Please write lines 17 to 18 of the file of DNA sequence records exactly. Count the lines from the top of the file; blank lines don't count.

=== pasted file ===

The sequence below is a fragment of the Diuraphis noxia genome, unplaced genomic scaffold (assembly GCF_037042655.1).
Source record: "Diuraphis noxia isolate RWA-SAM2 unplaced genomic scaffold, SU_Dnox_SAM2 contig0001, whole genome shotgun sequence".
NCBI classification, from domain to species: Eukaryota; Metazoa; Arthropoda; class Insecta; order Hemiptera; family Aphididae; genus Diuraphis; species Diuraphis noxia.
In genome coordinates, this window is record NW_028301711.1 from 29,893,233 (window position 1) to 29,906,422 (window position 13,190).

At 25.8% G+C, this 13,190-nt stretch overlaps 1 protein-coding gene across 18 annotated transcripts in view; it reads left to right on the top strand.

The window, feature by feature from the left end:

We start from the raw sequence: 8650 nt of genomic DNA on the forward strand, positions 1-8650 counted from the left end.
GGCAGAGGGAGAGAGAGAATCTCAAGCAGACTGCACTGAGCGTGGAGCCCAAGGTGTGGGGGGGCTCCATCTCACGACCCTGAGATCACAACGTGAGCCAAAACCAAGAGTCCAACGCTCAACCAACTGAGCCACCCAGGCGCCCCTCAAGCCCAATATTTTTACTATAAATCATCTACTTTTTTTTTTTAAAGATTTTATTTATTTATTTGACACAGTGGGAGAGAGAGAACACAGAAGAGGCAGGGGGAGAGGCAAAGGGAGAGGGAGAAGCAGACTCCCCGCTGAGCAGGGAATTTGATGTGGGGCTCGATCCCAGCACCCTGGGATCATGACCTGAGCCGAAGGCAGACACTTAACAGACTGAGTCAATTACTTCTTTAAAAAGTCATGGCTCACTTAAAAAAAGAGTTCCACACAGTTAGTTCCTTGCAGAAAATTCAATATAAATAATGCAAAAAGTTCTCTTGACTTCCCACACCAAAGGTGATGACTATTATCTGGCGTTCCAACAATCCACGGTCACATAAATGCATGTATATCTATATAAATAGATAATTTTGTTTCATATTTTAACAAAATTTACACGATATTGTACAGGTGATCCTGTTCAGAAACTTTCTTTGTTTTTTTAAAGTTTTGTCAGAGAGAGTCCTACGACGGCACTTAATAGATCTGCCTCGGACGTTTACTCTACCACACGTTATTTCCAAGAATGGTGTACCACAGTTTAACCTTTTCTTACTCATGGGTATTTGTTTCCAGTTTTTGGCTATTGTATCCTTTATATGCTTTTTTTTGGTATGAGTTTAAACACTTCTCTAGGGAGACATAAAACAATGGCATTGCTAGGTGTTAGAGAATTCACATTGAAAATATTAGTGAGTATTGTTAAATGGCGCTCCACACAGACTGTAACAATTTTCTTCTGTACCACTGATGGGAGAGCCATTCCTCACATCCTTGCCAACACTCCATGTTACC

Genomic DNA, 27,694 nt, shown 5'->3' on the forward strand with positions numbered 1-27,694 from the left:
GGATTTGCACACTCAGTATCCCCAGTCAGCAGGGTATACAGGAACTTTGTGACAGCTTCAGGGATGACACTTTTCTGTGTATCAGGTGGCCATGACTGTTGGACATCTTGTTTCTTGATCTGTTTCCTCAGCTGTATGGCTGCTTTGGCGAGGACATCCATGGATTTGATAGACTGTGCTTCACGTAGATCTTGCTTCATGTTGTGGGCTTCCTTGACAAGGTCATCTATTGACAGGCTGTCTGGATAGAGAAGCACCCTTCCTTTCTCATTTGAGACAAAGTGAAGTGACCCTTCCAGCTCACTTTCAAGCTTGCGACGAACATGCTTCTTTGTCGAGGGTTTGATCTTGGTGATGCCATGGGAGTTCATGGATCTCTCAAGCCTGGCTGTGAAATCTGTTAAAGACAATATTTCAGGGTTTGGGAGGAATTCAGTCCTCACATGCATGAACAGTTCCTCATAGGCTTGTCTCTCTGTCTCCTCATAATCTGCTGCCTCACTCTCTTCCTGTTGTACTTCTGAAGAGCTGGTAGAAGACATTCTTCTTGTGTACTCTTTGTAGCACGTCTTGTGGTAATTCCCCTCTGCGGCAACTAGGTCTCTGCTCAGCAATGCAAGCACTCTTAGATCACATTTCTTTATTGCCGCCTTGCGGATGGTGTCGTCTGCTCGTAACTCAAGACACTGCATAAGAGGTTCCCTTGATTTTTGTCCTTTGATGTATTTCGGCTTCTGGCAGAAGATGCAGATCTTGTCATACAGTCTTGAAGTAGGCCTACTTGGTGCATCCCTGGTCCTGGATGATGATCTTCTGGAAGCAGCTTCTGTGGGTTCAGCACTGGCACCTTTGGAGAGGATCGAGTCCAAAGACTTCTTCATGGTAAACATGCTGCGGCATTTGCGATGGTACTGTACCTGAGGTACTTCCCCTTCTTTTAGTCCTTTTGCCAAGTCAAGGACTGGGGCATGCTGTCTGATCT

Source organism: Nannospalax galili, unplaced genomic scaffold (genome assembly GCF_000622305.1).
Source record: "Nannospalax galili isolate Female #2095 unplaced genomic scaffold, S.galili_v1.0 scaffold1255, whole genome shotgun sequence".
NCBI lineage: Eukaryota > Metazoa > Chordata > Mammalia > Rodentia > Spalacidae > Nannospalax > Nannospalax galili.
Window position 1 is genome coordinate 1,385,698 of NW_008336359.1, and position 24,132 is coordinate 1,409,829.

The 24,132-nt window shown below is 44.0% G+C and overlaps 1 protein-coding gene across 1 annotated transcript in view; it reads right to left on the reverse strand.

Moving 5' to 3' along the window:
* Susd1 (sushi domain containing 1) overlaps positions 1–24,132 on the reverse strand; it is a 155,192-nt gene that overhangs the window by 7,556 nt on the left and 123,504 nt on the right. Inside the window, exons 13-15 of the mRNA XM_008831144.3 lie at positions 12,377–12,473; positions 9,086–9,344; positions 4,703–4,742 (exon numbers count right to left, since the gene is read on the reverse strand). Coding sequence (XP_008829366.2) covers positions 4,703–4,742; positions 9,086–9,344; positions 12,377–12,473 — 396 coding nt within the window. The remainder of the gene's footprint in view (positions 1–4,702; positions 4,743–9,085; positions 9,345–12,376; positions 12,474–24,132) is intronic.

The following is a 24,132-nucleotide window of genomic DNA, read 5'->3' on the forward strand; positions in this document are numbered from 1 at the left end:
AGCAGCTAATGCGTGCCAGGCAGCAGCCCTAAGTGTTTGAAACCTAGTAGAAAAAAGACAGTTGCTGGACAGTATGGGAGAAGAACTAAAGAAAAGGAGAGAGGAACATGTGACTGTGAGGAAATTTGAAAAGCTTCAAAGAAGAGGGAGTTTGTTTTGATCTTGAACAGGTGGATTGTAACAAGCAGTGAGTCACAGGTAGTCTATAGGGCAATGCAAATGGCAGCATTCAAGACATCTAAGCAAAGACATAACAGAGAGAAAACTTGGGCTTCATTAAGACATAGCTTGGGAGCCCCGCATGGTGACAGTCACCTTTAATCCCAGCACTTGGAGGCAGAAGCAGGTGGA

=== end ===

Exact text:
* Susd1 (sushi domain containing 1) overlaps positions 1–24,132 on the reverse strand; it is a 155,192-nt gene that overhangs the window by 7,556 nt on the left and 123,504 nt on the right. Inside the window, exons 13-15 of the mRNA XM_008831144.3 lie at positions 12,377–12,473; positions 9,086–9,344; positions 4,703–4,742 (exon numbers count right to left, since the gene is read on the reverse strand). Coding sequence (XP_008829366.2) covers positions 4,703–4,742; positions 9,086–9,344; positions 12,377–12,473 — 396 coding nt within the window. The remainder of the gene's footprint in view (positions 1–4,702; positions 4,743–9,085; positions 9,345–12,376; positions 12,474–24,132) is intronic.

The following is a 24,132-nucleotide window of genomic DNA, read 5'->3' on the forward strand; positions in this document are numbered from 1 at the left end: